Great Heroes and Nasty Villains

Character development is one of my favorite parts of writing a novel. Giving life to a new person is an amazing birthing process that always gets the creative juices flowing. Part of it comes from wanting to create a memorable character that readers will love or love to hate. Someone they can root for or against while the story unfolds.
When I create a character I’m not just creating a new actor for my tale, I feel as though I’m creating a partner, a person who will work their own magic on the story as they develop their skills, insights and experiences. My characters often take over and move the plot forward in ways I hadn’t imagined.
That’s why early character development is so important. Here are a few of my strategies for creating great characters.

Build a psychological profile. Creating a complete psychological profile is one of the best ways to get to know a character. Yes, the physical description and demographic information is important but the motives and emotions and choices that real people make come from their psychological profile: how they think; their belief systems; values, and worldview. I use a 20-page character worksheet that I’ve developed to create major characters. It has sections on family background; habits, tastes and hobbies; education and work history; relationship history; and faith, morality and world view scenarios. I use this long worksheet with two or three main characters, the ones who are driving the story, not the entire cast.

Take the character out of the story. When I’m developing a major character, I don’t leave them on the page, I take them around with me out in the real world. As real life happens, I ask myself how this character would react to that event. Even better I ask them and we have a conversation about it. Often I’ll take that conversation and write it as a scene as if it were going to be in the story. This has a dual purpose. One, seeing how the character reacts. Two, sometimes the scene does make into the story as a new plot angle or twist.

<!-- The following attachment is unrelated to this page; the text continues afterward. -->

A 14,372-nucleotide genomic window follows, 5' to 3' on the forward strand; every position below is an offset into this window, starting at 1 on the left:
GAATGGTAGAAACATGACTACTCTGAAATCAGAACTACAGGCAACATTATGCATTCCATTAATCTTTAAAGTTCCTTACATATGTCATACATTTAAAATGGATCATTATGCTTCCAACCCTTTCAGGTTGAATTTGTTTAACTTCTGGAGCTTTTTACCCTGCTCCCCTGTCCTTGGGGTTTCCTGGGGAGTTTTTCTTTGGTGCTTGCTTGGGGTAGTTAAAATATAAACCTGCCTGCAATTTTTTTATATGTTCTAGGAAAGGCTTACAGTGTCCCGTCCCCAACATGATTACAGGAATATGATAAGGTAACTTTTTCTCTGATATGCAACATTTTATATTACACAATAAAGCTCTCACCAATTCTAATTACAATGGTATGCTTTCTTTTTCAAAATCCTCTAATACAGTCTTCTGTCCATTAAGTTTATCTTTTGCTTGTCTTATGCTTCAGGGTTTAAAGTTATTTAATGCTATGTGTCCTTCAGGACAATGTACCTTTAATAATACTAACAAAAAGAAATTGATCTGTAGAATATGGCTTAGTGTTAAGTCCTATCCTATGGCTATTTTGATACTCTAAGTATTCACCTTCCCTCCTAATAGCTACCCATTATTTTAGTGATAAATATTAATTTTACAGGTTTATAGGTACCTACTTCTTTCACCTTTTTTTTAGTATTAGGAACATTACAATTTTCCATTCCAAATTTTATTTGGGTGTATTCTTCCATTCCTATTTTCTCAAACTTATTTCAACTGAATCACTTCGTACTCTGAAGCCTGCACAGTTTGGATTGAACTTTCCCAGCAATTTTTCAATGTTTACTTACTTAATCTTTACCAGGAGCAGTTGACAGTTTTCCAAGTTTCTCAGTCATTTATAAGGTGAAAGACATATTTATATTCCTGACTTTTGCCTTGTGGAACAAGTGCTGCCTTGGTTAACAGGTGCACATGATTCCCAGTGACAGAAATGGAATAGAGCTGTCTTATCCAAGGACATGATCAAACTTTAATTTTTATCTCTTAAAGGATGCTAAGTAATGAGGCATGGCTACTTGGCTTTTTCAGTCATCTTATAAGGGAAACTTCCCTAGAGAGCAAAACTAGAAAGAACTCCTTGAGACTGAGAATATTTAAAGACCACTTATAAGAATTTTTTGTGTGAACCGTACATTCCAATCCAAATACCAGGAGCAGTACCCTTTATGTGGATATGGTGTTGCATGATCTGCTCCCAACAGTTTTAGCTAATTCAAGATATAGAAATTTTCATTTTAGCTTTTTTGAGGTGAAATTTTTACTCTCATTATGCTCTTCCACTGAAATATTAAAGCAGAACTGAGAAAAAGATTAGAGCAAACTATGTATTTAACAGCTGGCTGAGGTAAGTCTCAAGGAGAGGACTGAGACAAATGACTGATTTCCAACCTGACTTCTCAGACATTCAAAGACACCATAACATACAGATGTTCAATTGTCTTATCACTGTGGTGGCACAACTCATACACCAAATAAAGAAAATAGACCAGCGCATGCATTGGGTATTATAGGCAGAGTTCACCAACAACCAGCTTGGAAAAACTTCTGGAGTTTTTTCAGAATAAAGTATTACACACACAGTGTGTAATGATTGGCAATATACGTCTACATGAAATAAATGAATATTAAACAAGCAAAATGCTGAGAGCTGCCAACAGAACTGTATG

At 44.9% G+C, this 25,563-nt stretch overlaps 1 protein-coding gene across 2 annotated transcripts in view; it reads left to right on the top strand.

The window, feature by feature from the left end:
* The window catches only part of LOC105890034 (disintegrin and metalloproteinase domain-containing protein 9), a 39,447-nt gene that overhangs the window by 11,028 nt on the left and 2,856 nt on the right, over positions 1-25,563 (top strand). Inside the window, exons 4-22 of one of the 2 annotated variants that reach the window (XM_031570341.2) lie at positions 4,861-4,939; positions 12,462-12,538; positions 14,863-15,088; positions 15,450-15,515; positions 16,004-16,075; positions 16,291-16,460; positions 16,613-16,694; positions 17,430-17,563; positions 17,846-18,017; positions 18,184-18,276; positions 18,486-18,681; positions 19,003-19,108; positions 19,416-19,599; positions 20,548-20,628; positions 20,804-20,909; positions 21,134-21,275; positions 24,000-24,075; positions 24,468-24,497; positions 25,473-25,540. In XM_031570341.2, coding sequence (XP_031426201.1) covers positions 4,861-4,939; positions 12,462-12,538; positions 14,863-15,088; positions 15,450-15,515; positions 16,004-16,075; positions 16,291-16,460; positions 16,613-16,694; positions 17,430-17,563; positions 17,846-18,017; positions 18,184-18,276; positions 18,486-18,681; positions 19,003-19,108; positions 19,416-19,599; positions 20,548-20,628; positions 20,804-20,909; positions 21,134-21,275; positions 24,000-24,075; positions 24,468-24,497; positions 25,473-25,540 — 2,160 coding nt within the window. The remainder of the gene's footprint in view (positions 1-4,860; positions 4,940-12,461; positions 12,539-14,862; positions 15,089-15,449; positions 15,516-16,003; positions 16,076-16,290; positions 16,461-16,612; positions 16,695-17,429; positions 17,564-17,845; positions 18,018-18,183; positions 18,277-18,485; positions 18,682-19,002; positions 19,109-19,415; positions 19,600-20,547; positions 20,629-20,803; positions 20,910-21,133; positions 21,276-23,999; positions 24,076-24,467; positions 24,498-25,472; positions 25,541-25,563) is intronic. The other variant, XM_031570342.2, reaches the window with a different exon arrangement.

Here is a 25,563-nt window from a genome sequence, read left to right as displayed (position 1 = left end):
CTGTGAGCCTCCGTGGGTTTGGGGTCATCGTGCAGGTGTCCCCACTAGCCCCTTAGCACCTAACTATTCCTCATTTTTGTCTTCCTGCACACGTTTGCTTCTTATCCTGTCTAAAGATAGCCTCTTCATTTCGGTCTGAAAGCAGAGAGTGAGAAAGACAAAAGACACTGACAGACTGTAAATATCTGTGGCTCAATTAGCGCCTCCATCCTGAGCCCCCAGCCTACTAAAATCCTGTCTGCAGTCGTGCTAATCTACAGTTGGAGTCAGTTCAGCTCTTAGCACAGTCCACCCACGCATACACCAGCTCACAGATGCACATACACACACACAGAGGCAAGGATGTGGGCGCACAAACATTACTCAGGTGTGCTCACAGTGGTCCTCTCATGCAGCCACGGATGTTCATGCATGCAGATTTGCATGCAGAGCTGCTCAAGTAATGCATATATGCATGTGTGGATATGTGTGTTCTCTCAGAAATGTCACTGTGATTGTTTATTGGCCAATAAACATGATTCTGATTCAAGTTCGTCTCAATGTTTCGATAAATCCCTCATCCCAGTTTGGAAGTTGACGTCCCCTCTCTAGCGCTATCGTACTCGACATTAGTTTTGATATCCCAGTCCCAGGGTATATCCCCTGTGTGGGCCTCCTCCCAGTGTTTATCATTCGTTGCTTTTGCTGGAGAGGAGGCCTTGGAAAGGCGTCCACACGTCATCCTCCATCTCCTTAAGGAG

Eavesdrop. Another method for getting to know your characters is to start a conversation between two or more of them and step back and let the conversation flow. It’s like you are sitting in a restaurant eavesdropping on someone else’s dinnertime chat. Sometimes this occurs as I’m writing a scene and the conversation goes in a completely new direction and I just let it flow even if I don’t think it will make it into the story. Sometimes it just happens in my head and I stop what I’m doing and watch the scene play out in front of me. This is also a good strategy for breaking writer’s block. Just go somewhere quiet and visualize the characters’ conversation. Don’t feel compelled to write it down, just let it flow.  

Ask them. This happened when I was writing Web of Betrayal. My main character, Peter Ellis, kept referring to a time when he was four years old. I had no idea what he meant but this was clearly a strong memory for him so I went to a quiet place where I can visualize and asked him: “Peter, what happened to you when you were four?” I waited, and all these memories poured forth about a traumatic event that happened when he was four. That memory unexpectedly ended up being one of the major plot turns and character conflicts of my novel.

Write the backstory. Almost every writer creates backstories for their characters. That’s part of what’s needed to make the character come alive. Usually the backstory, like the profile, is something the writer records so they have the details to work from. Consider taking that one step further and actually writing the backstory as a real scene. Write the description and the dialog precisely as it would occur then the backstory is not just background information, it is a real life experience that your characters have. I used this technique in a story in which the characters had known each other for several years. They had a conflict and I wanted to know how that conflict began. By writing their very first meeting as a real scene, I was able to experience the root of their initial anger and frustration and make the scenes in the novel much more powerful.  

Every reader has at least one character they can never forget. Wouldn’t it be wonderful if that character was yours?  

Clare witnessed the birth of the commercial Internet firsthand as a research director with the Gartner Group, the global leader in information technology consulting. As a principle analyst in Gartner’s Internet Strategies Service, Clare assisted many of the world’s biggest technology companies (IBM, Microsoft, Cisco, HP, Sun Microsystems, Oracle) in their bid to make the information highway a reality. That experience prompted her to write her first novel, WEB OF BETRAYAL, set in 1994 at the birth of the Internet. Fury is unleashed when a long simmering grudge match between a brilliant hacker turned killer and a renegade tech visionary erupts into murder and betrayal, and a struggling reporter risks his life and one true love to find the truth. Clare began writing at age five with her short story, “My Dog Nicky.” In her career she has been a business journalist, tech industry journalist, Internet industry analyst and a VP of marketing for several software startups. Clare is an Ohio native and a graduate of the University of California, Berkeley, with a B.A. degree in Rhetoric. She currently lives in Sacramento, California with her two Shetland Sheepdogs, Dan and Toby.

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  1. Thanks so much for sharing all this information on character development. Fully realized characters make all the difference in how a good mystery plays out.


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